Maura looks at Paddy and smiles. He smiles down at her and winks at me. She says, Excuse me. I want to make sure Dolores is okay, and when she’s gone Paddy whispers she’s the one he’s going home with. She’s a head waitress in Schrafft’s Restaurant with her own apartment, saving money to go back to Ireland and this will be Paddy’s lucky night. He says I should be nice to Dolores, you never know, and he winks again. I think I’ll be gettin’ me hole tonight, he says.
Me hole. Of course that’s what I’d like myself but that’s not the way I’d say it. I prefer Mikey Molloy’s way of saying it in Limerick when he called it the excitement. If you’re like Paddy with Irish women jumping into your arms you probably don ‘t remember one from another and they all become one hole until you meet the girl you like and she makes you realize she wasn’t put into the world to fall on her back for your pleasure. I could never think about Mike Small [Alberta Small, a fellow student on whom he has a crush] like that or even Dolores who’s standing there blushing and shy, the way I feel myself. Paddy nudges me and talks out of the side of his mouth, Ask her to dance, for Christ’s sake.
All that comes out of me is a mumble and I’m lucky Mickey Carton is playing a waltz with Ruthie singing “There’s One Fair County in Ireland,” the only dance where I might not make a fool of myself. Dolores smiles at me and blushes and I blush back and there go the two of us blushing around the floor with little silver spots floating across our faces. If I stumble she steps along with me in such a way that the stumble becomes a dance step and after a while I think I’m Fred Astaire and she’s Ginger Rogers and I whirl her around sure the girls along the wall are admiring me and dying for a dance with me.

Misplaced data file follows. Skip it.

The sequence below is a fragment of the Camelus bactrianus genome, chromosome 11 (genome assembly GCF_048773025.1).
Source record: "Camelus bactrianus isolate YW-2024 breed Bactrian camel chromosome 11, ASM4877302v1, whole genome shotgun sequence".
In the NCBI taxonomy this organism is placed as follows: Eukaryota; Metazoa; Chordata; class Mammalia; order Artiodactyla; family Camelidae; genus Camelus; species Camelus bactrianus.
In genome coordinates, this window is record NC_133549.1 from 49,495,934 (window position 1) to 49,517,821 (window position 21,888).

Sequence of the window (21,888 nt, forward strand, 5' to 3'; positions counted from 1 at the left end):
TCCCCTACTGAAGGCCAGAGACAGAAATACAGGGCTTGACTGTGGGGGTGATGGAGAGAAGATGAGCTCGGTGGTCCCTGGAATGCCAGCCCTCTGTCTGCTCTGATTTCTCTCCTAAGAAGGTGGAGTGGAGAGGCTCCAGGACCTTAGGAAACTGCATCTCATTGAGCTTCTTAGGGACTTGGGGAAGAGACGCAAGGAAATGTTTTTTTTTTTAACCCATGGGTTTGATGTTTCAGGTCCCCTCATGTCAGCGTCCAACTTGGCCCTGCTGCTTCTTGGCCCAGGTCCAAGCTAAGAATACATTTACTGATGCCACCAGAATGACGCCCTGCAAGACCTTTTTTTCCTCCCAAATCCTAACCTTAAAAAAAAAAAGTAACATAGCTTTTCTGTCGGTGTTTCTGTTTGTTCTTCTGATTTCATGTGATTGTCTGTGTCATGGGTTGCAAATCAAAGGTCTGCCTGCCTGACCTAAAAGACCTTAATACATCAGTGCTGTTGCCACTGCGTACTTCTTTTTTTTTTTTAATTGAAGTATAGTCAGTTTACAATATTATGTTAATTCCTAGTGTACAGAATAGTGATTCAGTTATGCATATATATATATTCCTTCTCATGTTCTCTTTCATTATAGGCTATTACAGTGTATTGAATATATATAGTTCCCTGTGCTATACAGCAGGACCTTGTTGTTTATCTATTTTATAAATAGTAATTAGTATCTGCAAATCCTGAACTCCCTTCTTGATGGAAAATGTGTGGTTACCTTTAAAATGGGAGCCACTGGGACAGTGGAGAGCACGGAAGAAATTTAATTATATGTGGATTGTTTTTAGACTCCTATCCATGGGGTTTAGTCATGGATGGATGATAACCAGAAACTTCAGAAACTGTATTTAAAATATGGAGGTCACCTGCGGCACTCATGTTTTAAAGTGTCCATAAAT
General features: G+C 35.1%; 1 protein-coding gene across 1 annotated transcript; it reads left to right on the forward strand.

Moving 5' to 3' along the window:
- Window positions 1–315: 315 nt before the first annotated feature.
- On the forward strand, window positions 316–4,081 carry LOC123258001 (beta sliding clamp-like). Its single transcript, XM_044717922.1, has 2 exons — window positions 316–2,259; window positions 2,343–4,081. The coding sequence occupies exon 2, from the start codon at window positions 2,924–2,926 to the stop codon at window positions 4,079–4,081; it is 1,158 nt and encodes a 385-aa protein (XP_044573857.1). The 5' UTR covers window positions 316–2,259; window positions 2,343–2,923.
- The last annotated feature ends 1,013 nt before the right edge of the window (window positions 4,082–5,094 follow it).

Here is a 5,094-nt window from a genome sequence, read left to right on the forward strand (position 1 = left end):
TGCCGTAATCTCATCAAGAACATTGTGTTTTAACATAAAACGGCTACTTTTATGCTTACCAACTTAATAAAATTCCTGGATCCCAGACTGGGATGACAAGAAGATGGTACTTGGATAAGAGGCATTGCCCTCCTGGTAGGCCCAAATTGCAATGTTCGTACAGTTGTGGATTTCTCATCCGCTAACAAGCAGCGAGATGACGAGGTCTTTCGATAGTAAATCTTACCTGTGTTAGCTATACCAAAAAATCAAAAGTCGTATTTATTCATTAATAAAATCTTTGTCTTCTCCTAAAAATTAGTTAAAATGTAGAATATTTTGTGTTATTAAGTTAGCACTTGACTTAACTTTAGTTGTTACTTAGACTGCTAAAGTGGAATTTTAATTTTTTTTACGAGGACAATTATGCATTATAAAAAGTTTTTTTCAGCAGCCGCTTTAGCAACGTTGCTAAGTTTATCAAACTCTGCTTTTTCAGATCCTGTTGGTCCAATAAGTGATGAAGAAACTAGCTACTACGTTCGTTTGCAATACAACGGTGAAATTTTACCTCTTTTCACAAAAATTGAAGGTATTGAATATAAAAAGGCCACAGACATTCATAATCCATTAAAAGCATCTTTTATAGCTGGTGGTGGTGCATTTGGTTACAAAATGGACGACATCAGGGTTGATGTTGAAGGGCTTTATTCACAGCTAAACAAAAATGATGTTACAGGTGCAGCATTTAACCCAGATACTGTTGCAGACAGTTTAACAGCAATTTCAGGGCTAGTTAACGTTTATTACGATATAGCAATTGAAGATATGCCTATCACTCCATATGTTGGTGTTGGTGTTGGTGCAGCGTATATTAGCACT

The waltz stops and even though I’m ready to leave the floor for fear that Mickey might start a lindy or a jitterbug Dolores pauses as if to say, Why don’t we dance this? And she’s so easy on her feet and so light with her touch I look at the other couples, how cool they are, and it’s no trouble to do it with Dolores, whatever it is, and I push her and pull her and twirl her like a top till I’m sure all the other girls are eyeing me and envying Dolores till I’m so full of myself I don’t notice there’s a girl sitting near the door with a crutch sticking out where it shouldn’t be and when my foot catches in it I go flying into the laps of the grand girls along the wall who push me off in a rough unfriendly way remarking that some people shouldn’t be allowed on the dance floor if they can’t hold their drink. Paddy is at the door with his arm around Maura. He’s laughing but she’s not. She looks at Dolores as if to sympathize with her, but Dolores helps me to my feet, asking me if I’m all right. Maura comes over and whispers to her and turns to me.
Will you take care of Dolores? I will.
She and Paddy leave and Dolores says she’d like to leave, too. She lives in Queens and she says I really don’t have to see her all the way home, the E train is safe enough. I can’t tell her I’d like to take her home in the hope she might ask me in and there might be some excitement. She surely has her own apartment and she might feel so sorry about the way I tripped over the crutch she wouldn’t have the heart to turn away and we’d be in her bed in no time, warm, naked, mad for each other, missing Mass, and breaking the Sixth Commandment over and over and not giving a fiddler’s fart.
When the E train rocks or stops quickly we’re thrown together and I smell her perfume and feel her thigh against mine. It’s a good sign when she doesn’t pull away from me and when she lets me hold her hand I’m in heaven until she starts talking about Nick, her boyfriend in the navy, and I put her hand back in her lap.